The contract to deliver a submarine rescue system for the Navy’s Collins and Attack Class submarine fleet has been axed by the Department of Defence.
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Defence has confirmed it has terminated Phoenix International’s $255 million contract, signed in 2018, to deliver a new sovereign air transportable Submarine Rescue Service capability to the Royal Australian Navy’s current and future submarine fleet.
This follows a review conducted in response to a series of project delays in 2019 and 2020.
Defence is yet to reach a settlement with Phoenix International, but noted it would work with the prime and its subcontractors to come to an agreement.
The Commonwealth government has now directed the Department of Defence and the Department of the Prime Minister and Cabinet to conduct a “comprehensive investigation” to “inform lessons learnt into procurement practices and relevant accountabilities”.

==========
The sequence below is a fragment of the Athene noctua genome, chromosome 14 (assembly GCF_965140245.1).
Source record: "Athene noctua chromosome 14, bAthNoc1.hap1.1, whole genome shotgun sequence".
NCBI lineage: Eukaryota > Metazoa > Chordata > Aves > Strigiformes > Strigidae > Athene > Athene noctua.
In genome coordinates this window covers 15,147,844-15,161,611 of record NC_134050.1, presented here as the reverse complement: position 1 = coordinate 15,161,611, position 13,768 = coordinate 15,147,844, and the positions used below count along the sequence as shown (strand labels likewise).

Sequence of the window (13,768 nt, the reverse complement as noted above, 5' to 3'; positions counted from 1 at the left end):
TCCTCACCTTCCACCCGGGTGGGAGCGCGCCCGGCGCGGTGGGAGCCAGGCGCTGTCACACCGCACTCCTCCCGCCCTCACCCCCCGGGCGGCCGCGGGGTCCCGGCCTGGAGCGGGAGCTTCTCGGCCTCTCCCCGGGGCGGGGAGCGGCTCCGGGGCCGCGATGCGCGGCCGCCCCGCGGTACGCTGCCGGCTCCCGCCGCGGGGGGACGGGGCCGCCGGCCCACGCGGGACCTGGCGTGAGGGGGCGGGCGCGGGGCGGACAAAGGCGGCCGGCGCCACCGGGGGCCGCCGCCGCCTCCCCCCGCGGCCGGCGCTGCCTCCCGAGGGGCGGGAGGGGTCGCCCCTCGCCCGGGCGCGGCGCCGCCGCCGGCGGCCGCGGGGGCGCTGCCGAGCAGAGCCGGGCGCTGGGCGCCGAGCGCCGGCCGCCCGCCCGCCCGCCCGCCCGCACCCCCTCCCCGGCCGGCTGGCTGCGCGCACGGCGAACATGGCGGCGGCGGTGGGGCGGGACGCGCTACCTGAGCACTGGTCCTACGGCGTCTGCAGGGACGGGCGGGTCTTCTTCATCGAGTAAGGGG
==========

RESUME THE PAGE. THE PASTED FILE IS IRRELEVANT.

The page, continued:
Former Navy Captain Anthony Miller has previously expressed concern over the scrapping of Phoenix International’s contract, questioning the adequacy of the Colins Class fleet’s current rescue system.
"Our main concern is what happens if we have a submarine sink in a depth further than 400 metres," he said amid reports a potential cancellation last year.
"How do we rescue the submariners?
"It can only launch in very calm conditions and it can only swim or operate in currents that are benign. Here in Australia, we have some of the worst conditions.”
However, Defence has reiterated that it’s confident in the capability of the current system, which it claims can be sustained for several years to come.
“The Royal Australian Navy retains a suitable submarine rescue system supporting the Collins Class submarines under an existing contract with James Fisher Defence Australia,” a Defence spokesperson said.
“This system can be sustained into the late 2020s, affording the government time to consider the acquisition of a replacement system, which will be required to support the larger crew size of the Attack Class submarine.”